Solidarity 176, 24 June 2010

The origin of the Plebs League part 1: taking the university to the workers?

Published on: Fri, 02/07/2010 - 19:14

Colin Waugh

In October 1908 students and former students at Ruskin College in Oxford founded the League of the “Plebs”. From 26 March to 6 April 1909 they took strike action in the college.

The Plebs League eventually became a national movement, providing what was called independent working-class education (IWCE). Later it was called the National Council of Labour Colleges.

Through this movement, which was still functioning in 1964, tens of thousands of working-class people both taught and learnt. The basic aim behind IWCE was that the working class should produce its own thinkers and organisers.

Thirty five years after America's war

Published on: Thu, 24/06/2010 - 21:48

Ira Berkovic

America’s war in Vietnam, and the international movements that sprung up in opposition to it, are central events in the history of 20th century radical politics. The events of that conflict continue to cast a long shadow over the contemporary left’s understanding of imperialist war. Looking back over a distance of 35 years, Vietnam still has a huge amount to teach us in terms of the nature of capitalist imperialism, the nature of Stalinism, and what kind of anti-war politics and movement socialists should aspire to fight for and build.


Vietnam’s history is inextricably bound up with

The wrong kind of feminism

Published on: Thu, 24/06/2010 - 21:31

Melissa White

I’m surprised to see “Pregnancy is not an illness!” (Solidarity 3-175) in a rational newspaper like Solidarity.

Debating the crisis and socialist answers

Published on: Thu, 24/06/2010 - 21:20

Vasilis Grollios

Vasilis Grollios reports on the Toronto conference of the academic journal Historical Materialism, held on 13-16 May.

Some of the most well known socialist researchers participated in this conference, just like the other conferences the journal organises in New York and in London. Here are the lectures that aroused my interest most.

In his welcome speech, the organiser of the conference, Toronto-based Professor of Political Economy David MacNally, stressed some of the main ideas he analyses in his new book: Global Slump: The Economics and Politics of Crisis and Resistance. According to him

Engineered identities

Published on: Thu, 24/06/2010 - 21:09

Tom Unterrainer

“It hurts to be misrepresented, but there is no representation without misrepresentation… Bangladeshi Britons would be better off not reading — or, when it comes out, seeing the film of — Brick Lane.” Germaine Greer, ‘Reality Bites’, the Guardian, 24 July 2006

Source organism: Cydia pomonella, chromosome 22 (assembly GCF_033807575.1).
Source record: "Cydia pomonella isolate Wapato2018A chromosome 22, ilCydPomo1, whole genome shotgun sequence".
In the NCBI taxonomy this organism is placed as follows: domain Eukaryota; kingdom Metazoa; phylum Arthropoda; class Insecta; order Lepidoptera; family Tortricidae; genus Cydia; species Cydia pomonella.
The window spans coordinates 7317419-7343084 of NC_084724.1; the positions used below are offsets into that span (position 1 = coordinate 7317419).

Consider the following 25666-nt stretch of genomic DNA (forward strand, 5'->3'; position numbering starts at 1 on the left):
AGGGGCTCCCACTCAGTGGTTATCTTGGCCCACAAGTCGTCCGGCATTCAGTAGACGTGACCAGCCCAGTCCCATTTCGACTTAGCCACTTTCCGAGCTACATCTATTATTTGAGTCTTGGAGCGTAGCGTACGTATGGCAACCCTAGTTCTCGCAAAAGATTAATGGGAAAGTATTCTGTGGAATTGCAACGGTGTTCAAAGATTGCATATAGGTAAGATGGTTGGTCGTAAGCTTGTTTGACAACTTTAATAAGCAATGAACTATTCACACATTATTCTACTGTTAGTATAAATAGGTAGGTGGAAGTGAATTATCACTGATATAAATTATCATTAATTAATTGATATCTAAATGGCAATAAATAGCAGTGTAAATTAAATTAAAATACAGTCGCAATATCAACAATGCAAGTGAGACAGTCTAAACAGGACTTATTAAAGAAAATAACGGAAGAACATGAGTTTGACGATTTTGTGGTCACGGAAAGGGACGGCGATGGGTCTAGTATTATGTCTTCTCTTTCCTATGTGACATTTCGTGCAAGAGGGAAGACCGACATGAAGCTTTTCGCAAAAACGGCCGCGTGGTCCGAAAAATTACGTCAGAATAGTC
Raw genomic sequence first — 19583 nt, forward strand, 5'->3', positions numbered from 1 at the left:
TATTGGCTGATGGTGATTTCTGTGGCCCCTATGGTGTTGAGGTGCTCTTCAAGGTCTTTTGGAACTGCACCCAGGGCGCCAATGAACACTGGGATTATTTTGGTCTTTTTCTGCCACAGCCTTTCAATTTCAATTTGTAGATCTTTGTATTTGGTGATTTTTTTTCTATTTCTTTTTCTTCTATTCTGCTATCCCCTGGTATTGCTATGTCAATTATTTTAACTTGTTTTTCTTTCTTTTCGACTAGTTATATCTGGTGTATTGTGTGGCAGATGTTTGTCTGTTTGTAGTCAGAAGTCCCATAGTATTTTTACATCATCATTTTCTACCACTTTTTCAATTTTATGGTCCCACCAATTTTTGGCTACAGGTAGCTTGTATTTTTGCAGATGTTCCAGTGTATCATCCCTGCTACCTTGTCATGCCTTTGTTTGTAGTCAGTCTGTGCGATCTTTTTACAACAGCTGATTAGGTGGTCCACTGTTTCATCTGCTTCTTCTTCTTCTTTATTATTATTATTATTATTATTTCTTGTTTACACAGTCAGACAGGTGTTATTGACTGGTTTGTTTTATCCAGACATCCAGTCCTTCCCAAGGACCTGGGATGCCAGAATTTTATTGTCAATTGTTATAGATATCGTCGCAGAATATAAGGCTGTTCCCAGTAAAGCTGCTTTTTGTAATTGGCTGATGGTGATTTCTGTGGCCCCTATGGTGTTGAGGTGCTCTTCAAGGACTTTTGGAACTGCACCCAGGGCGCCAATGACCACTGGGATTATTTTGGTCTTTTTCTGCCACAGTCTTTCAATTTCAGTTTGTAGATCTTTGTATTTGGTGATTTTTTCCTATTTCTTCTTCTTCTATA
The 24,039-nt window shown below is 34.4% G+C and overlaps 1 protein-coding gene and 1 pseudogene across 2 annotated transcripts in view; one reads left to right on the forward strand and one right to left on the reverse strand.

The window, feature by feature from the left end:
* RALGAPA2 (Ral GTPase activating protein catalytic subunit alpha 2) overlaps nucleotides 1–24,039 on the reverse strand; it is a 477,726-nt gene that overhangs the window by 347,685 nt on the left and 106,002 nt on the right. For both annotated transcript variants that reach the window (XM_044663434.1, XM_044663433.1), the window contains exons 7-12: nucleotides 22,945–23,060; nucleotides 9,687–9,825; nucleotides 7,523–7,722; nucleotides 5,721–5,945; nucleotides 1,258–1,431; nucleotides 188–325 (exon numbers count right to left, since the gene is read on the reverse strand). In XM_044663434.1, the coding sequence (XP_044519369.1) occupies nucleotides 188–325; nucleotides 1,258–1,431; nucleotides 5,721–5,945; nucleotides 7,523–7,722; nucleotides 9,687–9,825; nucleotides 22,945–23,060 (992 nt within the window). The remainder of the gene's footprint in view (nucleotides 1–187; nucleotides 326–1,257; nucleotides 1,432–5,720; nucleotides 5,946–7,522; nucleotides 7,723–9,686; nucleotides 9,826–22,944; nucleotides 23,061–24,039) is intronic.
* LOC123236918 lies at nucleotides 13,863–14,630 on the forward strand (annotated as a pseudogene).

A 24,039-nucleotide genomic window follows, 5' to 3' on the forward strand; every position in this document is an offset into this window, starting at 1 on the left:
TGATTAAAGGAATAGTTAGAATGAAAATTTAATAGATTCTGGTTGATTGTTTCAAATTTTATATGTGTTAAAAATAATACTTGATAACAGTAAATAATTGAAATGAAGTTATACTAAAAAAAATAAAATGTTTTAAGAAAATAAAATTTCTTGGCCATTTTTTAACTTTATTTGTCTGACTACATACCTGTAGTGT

The furore that accompanied plans to film Monica Ali’s novel Brick Lane in the eponymous east London neighborhood were just the latest in a long-running series of incidents that have come to signify — if not define — the deterioration of the left, its understanding of race and identity.

Hanif Kureishi’s 1985 screenplay My Beautiful

The crisis and the lies they tell

Published on: Thu, 24/06/2010 - 20:57

Ed Maltby

The Tories don’t just intend to hammer workers and the poor with cuts — they want to make us believe in their austerity programme as well. The Tories and the Tory press have been relentlessly “on message” since the election, pumping out pro-cuts, class-war propaganda. Let’s take a look at some choice bits of doublethink from the Liberal-Tory press:

1. As he announced the budget in the Commons on Tuesday, to boos from Labour MPs, George Osborne screeched above the racket, “The years of debt and overspending have made this unavoidable”.

But the responsibility for the recession and the deficit

French cuts will hit women workers hardest

Published on: Thu, 24/06/2010 - 20:45

The first part of the austerity measures that the French government plans to introduce will be a major attack on pension rights for both public and private sector workers. French unions have called for strikes and demonstrations on Thursday 24 June. Olivier Delbeke from Le Militant spoke to Solidarity about the issues.

There are two ages that are important when understanding the pension reform. Firstly — you currently have a right to retirement at 60. But if you retire between 60 and 65 and you haven't paid enough contributions into your pension, you have to pay a charge until the age of 65,

Government deports children

Published on: Thu, 24/06/2010 - 20:30

Jade Baker

In a double blow for some of Britain’s most vulnerable, it’s been revealed that almost two thousand Afghan immigrants, including 150 unaccompanied children and adolescents, face unwarranted deportation in the coming year.

Meanwhile the government is standing aside while the Refugee and Migrant Justice legal charity is set to close this month due to cuts and unsustainable methods of funding.

Plans circulating about the £4 million “reintegration centre” to be set up in Kabul, Afghanistan, by the UK Border Agency have shed light on the government’s criminal plans to send 12 boys aged under 18

Anti-fascism in East London: under whose banner?

Published on: Thu, 24/06/2010 - 20:23

Todd Hamer & Darren Bedford

Several weeks ago, the English Defence League announced they were organising a protest against an Islamist conference in the Troxy conference centre in Limehouse, East London, which was backed by the Islamic Forum of Euope (IFE) and the Federation of Student Islamic Societies (FOSIS).

Predictably for this sort of religious fundamentalist event, the speakers at the conference included all sorts of reactionary bigots.

The Tower Hamlets council, led by Helal Abbas, pressured the Troxy to cancel the conference. When the Troxy did indeed pull the booking, the EDL claimed this as a victory and

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